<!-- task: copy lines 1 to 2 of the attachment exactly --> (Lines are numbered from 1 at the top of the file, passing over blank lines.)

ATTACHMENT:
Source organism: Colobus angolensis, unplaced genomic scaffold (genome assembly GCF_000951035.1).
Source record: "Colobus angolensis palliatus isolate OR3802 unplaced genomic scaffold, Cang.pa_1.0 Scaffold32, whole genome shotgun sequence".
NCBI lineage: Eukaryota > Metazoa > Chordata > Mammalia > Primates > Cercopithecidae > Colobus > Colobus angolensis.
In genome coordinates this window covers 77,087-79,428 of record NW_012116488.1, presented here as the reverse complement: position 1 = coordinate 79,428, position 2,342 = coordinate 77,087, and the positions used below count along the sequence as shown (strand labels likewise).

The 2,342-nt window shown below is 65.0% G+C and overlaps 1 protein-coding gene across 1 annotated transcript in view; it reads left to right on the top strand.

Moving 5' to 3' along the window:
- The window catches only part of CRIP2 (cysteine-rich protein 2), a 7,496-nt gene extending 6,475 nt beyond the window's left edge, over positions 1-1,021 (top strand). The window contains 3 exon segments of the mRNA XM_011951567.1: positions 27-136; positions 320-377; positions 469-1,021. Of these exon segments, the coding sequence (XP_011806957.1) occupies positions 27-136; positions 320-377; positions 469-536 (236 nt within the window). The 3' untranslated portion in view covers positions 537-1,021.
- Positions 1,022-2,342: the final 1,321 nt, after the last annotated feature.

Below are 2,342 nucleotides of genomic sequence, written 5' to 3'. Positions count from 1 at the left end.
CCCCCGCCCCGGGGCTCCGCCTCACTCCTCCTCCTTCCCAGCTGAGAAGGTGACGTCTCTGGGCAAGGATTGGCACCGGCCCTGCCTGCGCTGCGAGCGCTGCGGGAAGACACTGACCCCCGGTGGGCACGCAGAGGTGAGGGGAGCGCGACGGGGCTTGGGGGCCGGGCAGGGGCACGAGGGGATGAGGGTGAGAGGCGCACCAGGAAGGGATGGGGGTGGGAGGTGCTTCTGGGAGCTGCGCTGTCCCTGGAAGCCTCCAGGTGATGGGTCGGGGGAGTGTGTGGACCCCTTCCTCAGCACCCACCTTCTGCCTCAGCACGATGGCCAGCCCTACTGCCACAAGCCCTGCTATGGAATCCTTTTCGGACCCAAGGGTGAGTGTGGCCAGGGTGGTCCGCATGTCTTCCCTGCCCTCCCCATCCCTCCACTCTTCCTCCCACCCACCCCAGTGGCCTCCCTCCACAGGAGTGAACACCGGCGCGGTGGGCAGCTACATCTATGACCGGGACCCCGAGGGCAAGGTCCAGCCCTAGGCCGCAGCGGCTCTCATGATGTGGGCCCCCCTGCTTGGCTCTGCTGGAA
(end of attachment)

Source organism: Colobus angolensis, unplaced genomic scaffold (genome assembly GCF_000951035.1).
Source record: "Colobus angolensis palliatus isolate OR3802 unplaced genomic scaffold, Cang.pa_1.0 Scaffold32, whole genome shotgun sequence".